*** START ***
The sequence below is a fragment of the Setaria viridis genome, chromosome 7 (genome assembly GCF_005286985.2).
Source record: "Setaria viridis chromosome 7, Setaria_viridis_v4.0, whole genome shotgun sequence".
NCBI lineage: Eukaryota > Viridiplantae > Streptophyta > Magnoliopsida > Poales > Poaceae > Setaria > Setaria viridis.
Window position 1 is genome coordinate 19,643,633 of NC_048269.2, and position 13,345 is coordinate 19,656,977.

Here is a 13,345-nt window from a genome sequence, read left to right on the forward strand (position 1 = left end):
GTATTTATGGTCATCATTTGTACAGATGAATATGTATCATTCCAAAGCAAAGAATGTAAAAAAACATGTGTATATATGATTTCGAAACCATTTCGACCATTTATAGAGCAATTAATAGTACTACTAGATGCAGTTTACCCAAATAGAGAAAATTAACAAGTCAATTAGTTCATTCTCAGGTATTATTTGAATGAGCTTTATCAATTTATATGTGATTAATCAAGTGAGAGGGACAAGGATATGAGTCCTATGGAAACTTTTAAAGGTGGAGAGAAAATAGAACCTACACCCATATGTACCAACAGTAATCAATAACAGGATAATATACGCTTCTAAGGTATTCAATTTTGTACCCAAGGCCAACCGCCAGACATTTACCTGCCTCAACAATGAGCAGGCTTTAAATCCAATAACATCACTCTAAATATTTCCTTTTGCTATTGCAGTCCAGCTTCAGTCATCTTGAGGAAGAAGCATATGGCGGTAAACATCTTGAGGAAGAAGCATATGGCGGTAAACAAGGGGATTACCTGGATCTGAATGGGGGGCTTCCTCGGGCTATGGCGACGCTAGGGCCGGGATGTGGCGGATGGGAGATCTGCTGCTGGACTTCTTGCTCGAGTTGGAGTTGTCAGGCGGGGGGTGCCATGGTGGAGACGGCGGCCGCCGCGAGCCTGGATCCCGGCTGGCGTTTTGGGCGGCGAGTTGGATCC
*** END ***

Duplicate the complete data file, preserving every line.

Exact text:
The sequence below is a fragment of the Setaria viridis genome, chromosome 7 (genome assembly GCF_005286985.2).
Source record: "Setaria viridis chromosome 7, Setaria_viridis_v4.0, whole genome shotgun sequence".
NCBI lineage: Eukaryota > Viridiplantae > Streptophyta > Magnoliopsida > Poales > Poaceae > Setaria > Setaria viridis.
Window position 1 is genome coordinate 19,643,633 of NC_048269.2, and position 13,345 is coordinate 19,656,977.

Here is a 13,345-nt window from a genome sequence, read left to right on the forward strand (position 1 = left end):
GTATTTATGGTCATCATTTGTACAGATGAATATGTATCATTCCAAAGCAAAGAATGTAAAAAAACATGTGTATATATGATTTCGAAACCATTTCGACCATTTATAGAGCAATTAATAGTACTACTAGATGCAGTTTACCCAAATAGAGAAAATTAACAAGTCAATTAGTTCATTCTCAGGTATTATTTGAATGAGCTTTATCAATTTATATGTGATTAATCAAGTGAGAGGGACAAGGATATGAGTCCTATGGAAACTTTTAAAGGTGGAGAGAAAATAGAACCTACACCCATATGTACCAACAGTAATCAATAACAGGATAATATACGCTTCTAAGGTATTCAATTTTGTACCCAAGGCCAACCGCCAGACATTTACCTGCCTCAACAATGAGCAGGCTTTAAATCCAATAACATCACTCTAAATATTTCCTTTTGCTATTGCAGTCCAGCTTCAGTCATCTTGAGGAAGAAGCATATGGCGGTAAACATCTTGAGGAAGAAGCATATGGCGGTAAACAAGGGGATTACCTGGATCTGAATGGGGGGCTTCCTCGGGCTATGGCGACGCTAGGGCCGGGATGTGGCGGATGGGAGATCTGCTGCTGGACTTCTTGCTCGAGTTGGAGTTGTCAGGCGGGGGGTGCCATGGTGGAGACGGCGGCCGCCGCGAGCCTGGATCCCGGCTGGCGTTTTGGGCGGCGAGTTGGATCC